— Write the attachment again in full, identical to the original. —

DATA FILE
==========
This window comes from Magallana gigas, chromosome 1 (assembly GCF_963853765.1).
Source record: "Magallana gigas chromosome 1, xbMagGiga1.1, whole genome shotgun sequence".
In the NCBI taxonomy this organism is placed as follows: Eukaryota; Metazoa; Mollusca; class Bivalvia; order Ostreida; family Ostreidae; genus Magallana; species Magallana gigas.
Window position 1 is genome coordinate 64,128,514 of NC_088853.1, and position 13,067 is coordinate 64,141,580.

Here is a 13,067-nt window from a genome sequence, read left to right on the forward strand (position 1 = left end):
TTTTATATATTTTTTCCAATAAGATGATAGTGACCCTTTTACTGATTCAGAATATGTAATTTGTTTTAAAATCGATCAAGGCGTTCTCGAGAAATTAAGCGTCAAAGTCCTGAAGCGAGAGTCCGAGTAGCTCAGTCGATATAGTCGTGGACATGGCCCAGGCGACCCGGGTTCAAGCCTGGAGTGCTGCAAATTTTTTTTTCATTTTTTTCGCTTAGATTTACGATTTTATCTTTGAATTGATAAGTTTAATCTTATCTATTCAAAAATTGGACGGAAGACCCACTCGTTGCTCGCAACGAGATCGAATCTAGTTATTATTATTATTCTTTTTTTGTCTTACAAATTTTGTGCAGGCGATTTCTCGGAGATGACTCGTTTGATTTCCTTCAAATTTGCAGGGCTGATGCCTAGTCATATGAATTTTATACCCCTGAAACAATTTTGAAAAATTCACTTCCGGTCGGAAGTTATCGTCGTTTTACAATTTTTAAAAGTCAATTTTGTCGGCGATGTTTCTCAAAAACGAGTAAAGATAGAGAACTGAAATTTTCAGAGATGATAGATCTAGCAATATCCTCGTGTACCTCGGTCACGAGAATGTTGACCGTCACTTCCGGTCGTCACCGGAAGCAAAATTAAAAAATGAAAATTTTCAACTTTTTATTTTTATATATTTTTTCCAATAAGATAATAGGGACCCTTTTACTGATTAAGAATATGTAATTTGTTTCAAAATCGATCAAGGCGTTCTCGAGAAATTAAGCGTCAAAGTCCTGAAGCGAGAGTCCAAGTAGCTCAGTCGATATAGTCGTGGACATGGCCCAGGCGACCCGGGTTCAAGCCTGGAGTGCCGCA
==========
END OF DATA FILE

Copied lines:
This window comes from Magallana gigas, chromosome 1 (assembly GCF_963853765.1).
Source record: "Magallana gigas chromosome 1, xbMagGiga1.1, whole genome shotgun sequence".
In the NCBI taxonomy this organism is placed as follows: Eukaryota; Metazoa; Mollusca; class Bivalvia; order Ostreida; family Ostreidae; genus Magallana; species Magallana gigas.
Window position 1 is genome coordinate 64,128,514 of NC_088853.1, and position 13,067 is coordinate 64,141,580.

Here is a 13,067-nt window from a genome sequence, read left to right on the forward strand (position 1 = left end):
TTTTATATATTTTTTCCAATAAGATGATAGTGACCCTTTTACTGATTCAGAATATGTAATTTGTTTTAAAATCGATCAAGGCGTTCTCGAGAAATTAAGCGTCAAAGTCCTGAAGCGAGAGTCCGAGTAGCTCAGTCGATATAGTCGTGGACATGGCCCAGGCGACCCGGGTTCAAGCCTGGAGTGCTGCAAATTTTTTTTTCATTTTTTTCGCTTAGATTTACGATTTTATCTTTGAATTGATAAGTTTAATCTTATCTATTCAAAAATTGGACGGAAGACCCACTCGTTGCTCGCAACGAGATCGAATCTAGTTATTATTATTATTCTTTTTTTGTCTTACAAATTTTGTGCAGGCGATTTCTCGGAGATGACTCGTTTGATTTCCTTCAAATTTGCAGGGCTGATGCCTAGTCATATGAATTTTATACCCCTGAAACAATTTTGAAAAATTCACTTCCGGTCGGAAGTTATCGTCGTTTTACAATTTTTAAAAGTCAATTTTGTCGGCGATGTTTCTCAAAAACGAGTAAAGATAGAGAACTGAAATTTTCAGAGATGATAGATCTAGCAATATCCTCGTGTACCTCGGTCACGAGAATGTTGACCGTCACTTCCGGTCGTCACCGGAAGCAAAATTAAAAAATGAAAATTTTCAACTTTTTATTTTTATATATTTTTTCCAATAAGATAATAGGGACCCTTTTACTGATTAAGAATATGTAATTTGTTTCAAAATCGATCAAGGCGTTCTCGAGAAATTAAGCGTCAAAGTCCTGAAGCGAGAGTCCAAGTAGCTCAGTCGATATAGTCGTGGACATGGCCCAGGCGACCCGGGTTCAAGCCTGGAGTGCCGCA